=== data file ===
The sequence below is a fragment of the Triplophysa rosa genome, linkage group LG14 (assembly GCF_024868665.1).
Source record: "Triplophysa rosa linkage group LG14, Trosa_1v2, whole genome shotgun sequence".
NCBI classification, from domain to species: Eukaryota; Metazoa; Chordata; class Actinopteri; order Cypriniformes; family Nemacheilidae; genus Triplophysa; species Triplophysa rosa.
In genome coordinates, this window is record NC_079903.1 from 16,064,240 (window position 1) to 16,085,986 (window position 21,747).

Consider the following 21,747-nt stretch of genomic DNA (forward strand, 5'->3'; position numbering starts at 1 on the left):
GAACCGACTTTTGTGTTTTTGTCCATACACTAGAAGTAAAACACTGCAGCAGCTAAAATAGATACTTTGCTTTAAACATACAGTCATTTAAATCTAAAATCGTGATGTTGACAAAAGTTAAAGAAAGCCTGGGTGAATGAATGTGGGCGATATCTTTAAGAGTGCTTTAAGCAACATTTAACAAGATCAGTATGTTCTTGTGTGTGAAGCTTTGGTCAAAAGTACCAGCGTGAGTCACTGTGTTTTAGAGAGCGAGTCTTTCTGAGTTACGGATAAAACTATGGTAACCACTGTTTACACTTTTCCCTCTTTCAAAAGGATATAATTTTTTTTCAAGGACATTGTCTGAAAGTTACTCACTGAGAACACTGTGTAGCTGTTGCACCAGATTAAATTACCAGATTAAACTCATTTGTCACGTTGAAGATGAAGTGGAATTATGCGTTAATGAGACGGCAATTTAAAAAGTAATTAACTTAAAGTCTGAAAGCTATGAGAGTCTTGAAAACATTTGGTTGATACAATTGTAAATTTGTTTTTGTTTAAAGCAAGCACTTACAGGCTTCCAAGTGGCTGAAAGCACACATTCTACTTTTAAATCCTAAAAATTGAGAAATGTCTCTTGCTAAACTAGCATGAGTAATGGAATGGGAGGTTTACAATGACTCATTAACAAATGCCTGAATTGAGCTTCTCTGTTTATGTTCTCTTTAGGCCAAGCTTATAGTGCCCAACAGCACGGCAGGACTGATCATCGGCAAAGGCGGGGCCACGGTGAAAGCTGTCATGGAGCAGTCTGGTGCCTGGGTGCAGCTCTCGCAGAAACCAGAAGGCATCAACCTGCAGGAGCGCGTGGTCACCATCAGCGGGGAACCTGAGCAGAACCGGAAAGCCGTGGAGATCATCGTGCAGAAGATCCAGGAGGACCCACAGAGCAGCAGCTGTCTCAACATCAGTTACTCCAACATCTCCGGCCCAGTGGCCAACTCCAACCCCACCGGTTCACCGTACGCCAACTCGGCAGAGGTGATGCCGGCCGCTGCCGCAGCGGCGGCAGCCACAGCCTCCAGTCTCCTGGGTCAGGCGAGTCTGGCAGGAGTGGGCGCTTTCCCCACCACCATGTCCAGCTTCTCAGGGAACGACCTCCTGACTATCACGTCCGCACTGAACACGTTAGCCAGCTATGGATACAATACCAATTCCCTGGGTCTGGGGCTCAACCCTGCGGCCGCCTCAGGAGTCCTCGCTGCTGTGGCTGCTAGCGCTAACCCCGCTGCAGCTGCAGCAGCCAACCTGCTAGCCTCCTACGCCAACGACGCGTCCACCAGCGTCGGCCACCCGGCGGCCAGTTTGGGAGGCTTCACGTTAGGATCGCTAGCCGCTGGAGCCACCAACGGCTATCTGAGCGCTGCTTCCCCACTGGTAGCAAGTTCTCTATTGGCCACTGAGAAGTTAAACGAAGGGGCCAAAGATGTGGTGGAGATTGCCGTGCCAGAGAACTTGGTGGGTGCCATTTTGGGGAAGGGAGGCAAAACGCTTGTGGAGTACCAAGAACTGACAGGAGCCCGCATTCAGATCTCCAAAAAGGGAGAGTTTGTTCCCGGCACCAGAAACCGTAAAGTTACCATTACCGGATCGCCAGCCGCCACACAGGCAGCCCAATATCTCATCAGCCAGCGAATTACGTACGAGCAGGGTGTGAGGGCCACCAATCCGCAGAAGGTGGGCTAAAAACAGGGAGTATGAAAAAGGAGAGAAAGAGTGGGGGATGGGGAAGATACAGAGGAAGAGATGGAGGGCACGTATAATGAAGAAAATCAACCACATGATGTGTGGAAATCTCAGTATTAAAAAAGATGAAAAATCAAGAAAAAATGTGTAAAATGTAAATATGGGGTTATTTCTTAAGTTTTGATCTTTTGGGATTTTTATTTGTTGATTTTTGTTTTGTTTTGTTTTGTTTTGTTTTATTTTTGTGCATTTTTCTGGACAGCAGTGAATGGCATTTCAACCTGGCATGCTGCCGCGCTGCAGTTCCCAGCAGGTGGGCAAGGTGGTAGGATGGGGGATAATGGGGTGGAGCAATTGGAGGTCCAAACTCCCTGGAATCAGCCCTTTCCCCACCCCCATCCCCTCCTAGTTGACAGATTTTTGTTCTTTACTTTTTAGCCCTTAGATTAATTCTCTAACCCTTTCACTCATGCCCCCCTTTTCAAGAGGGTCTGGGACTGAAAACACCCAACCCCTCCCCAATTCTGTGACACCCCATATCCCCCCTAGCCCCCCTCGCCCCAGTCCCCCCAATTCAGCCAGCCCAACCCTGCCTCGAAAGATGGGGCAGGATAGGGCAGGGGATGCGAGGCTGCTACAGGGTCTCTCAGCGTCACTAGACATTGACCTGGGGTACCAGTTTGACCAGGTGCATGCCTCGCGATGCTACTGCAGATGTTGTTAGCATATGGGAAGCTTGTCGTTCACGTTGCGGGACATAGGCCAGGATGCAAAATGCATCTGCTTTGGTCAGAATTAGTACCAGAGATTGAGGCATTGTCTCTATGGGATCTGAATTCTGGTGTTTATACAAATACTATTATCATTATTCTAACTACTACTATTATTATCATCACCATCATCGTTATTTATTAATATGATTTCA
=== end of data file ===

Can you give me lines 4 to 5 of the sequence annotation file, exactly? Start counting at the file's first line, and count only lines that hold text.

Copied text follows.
In genome coordinates, this window is record NC_079903.1 from 16,064,240 (window position 1) to 16,085,986 (window position 21,747).

Consider the following 21,747-nt stretch of genomic DNA (forward strand, 5'->3'; position numbering starts at 1 on the left):